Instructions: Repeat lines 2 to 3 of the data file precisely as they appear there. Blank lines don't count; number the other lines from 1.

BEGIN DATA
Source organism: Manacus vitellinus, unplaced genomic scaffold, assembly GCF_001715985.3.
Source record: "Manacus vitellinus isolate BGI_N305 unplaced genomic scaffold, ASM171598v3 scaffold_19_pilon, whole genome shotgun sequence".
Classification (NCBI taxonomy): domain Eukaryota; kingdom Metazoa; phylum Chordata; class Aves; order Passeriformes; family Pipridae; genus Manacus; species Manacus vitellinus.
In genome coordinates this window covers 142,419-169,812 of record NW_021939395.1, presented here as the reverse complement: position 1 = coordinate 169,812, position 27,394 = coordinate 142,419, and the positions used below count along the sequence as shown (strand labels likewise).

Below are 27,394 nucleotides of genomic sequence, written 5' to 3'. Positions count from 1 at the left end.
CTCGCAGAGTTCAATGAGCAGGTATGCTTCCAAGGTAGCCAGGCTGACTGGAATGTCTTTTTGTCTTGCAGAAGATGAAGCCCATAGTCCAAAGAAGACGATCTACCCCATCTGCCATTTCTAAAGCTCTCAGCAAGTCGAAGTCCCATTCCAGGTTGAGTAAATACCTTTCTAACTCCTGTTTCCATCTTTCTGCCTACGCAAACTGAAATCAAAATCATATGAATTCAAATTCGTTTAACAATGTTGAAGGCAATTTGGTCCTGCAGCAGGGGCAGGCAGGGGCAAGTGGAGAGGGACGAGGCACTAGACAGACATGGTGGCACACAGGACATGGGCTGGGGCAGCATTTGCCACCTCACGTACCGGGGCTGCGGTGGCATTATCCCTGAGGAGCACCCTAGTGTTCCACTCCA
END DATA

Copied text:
Source record: "Manacus vitellinus isolate BGI_N305 unplaced genomic scaffold, ASM171598v3 scaffold_19_pilon, whole genome shotgun sequence".
Classification (NCBI taxonomy): domain Eukaryota; kingdom Metazoa; phylum Chordata; class Aves; order Passeriformes; family Pipridae; genus Manacus; species Manacus vitellinus.